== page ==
Anxiety in Latino children of immigrants resulting from ICE raids

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Long Island Wins is running a two part series on anxiety in immigrant children and children of immigrants as a response to recent threats of ICE raids and other anxieties these children might be experiencing.

Part 1 of our series talks about common anxiety disorders affecting Latino children and is authored by Maria Elisa Cuadra-Fernandez, Executive Director/CEO of COPAY Inc., a bilingual professional youth prevention and leadership development agency.
In our country, the newest citizens are thousands of Latino children and adolescents born in the United States, whose parents are foreign born. Their families live in constant hiding and fear of discovery, prolonged incarceration, and eventual deportation.

Our newest citizens, the Latino children, live in chronic fear and terror that their mother or father will be taken, will disappear, and will never be seen again. They carry and express this terror daily both verbally and with their actions. They take it to school with them daily, to bed with them every night, and it is constantly present in every interaction they have with peers and others.

The level of chronic stress and fear experienced is what anxiety disorders and Post Traumatic Stress Disorder (PTSD) are made of. In fact, their normal reactions to the very real threat of separation/abandonment are, by definition, the same as the definition of a diagnosable anxiety disorder. When ICE raids are reported in the media, this heightens anxiety significantly. This is damaging, psychologically, emotionally, and neurologically, to developing children.

Children are aware that families have been separated due to deportation elsewhere. The questions they frequently ask are “Will this happen to me and to my family here?” “What about my parents? They’re going to take them in the middle of the night?” “Do you think they’ll take me too?”

The moral, ethical and clinically sound response to these questions must be no.

To develop normally, children need the love and safety of their parents and family. They need to be present and they need assurance so they are free to be children and to grow.

Latino children are citizens of the United States and will grow up in this country and be this nation’s next generation. The ICE raids, as currently conducted, are forcing them to grow up in fear and with extreme chronic stress. They are frequently referred to community based treatment facilities with symptoms of Anxiety Disorders including Generalized Anxiety and Post Traumatic Stress. Latina girls currently have the highest incidence of suicidality among the U.S. population.

The current problem faced by many Latino children relative to real fear and stress over potential family loss, which are symptoms of Anxiety Disorders, are:

– Constant thoughts and intense fears about the safety of parents and caregivers.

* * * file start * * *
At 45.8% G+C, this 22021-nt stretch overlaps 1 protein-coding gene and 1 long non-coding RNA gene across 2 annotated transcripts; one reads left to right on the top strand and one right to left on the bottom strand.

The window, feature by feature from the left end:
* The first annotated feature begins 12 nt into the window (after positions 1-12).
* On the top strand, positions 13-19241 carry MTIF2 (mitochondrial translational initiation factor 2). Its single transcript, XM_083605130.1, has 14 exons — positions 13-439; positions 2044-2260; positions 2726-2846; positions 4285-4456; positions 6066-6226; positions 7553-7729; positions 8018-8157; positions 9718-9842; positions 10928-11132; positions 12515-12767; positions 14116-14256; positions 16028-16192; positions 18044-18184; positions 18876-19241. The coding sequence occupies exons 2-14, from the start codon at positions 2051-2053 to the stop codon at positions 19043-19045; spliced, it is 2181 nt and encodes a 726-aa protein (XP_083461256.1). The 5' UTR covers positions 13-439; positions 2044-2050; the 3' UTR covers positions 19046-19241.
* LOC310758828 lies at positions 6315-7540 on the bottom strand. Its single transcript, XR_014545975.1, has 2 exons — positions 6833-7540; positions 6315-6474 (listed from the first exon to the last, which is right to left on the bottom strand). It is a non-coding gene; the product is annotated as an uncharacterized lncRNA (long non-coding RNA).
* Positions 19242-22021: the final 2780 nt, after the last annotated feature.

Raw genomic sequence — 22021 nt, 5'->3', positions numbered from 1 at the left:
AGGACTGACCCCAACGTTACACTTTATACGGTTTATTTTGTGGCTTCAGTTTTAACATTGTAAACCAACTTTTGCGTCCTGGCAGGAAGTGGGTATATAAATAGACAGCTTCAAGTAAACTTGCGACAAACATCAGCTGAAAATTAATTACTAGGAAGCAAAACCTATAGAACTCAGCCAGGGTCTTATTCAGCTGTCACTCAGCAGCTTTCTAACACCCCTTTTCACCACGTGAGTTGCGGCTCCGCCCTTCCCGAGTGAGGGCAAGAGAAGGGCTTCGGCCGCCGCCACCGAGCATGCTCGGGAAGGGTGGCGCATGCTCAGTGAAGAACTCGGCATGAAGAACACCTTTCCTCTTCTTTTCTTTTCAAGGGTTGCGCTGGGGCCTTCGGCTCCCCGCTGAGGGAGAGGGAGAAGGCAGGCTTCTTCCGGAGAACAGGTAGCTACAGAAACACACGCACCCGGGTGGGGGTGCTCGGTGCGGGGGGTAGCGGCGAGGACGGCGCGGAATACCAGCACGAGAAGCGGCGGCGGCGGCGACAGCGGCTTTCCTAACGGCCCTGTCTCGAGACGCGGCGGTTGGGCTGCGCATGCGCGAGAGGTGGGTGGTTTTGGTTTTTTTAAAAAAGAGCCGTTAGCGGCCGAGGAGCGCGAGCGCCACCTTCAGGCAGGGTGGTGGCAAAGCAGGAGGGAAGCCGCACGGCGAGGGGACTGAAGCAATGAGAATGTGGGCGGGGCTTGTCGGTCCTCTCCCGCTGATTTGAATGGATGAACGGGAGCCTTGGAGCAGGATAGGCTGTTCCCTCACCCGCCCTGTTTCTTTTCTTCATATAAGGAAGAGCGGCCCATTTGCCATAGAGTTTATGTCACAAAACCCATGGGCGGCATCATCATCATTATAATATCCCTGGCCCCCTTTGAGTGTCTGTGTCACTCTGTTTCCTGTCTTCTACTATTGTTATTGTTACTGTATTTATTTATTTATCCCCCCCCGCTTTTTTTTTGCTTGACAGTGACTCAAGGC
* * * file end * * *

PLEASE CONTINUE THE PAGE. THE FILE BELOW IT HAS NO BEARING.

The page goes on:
– Refusing to go to school.
– Stomach aches and other physical complaints.
– Being overly clingy.
– Panic or tantrums related to having to separate from parents.
– Trouble sleeping or nightmares.
– Fear about a specific thing.
– Fear that causes significant distress.
– Fear of meeting or having to talk to particular people.
– Avoidance.
– Having few friends.
– Worries over things before they actually happen.
– Constant worries or concerns about family.
– Repetitive or unwanted thoughts (obsessions) or actions (compulsions).
– Fears of embarrassment.
– Low self-esteem or lack of self-confidence.

The authorities and some elected officials often focus on the undocumented immigrants but seldom on the daily plight of the innocent child or teenager. U.S. born Latino children have become victims of government policies that threaten the integrity of their families and that deny their normal human and developmental need for their parents.

Latino children, like all children, need the freedom and safety to just be children and grow. The energy the child must invest in managing and coping with their fear and stress is energy that is lost to them relative to their cognitive, emotional, psychological, social and academic development.

Stay tune for part II next week for more information about anxiety in immigrant children and tips for parents to help children cope with deportation raids.

*María Elisa Cuadra-Fernandez, PhD/ABD, LCSW-R, ACSW, CASAC, CPP, CPS, ICADC, ICPS, is the Executive Director/CEO of COPAY Inc., a bilingual professional out-patient treatment, youth prevention and leadership development agency. She is on the faculty of Adelphi University, School of Social Work and currently serves as the Chairperson of the Long Island Hispanic Coalition and the Nassau County District Attorney’s Heroin Prevention Task Force. The author can be reached at (516) 466-2509 or MECFCOPAY@aol.com

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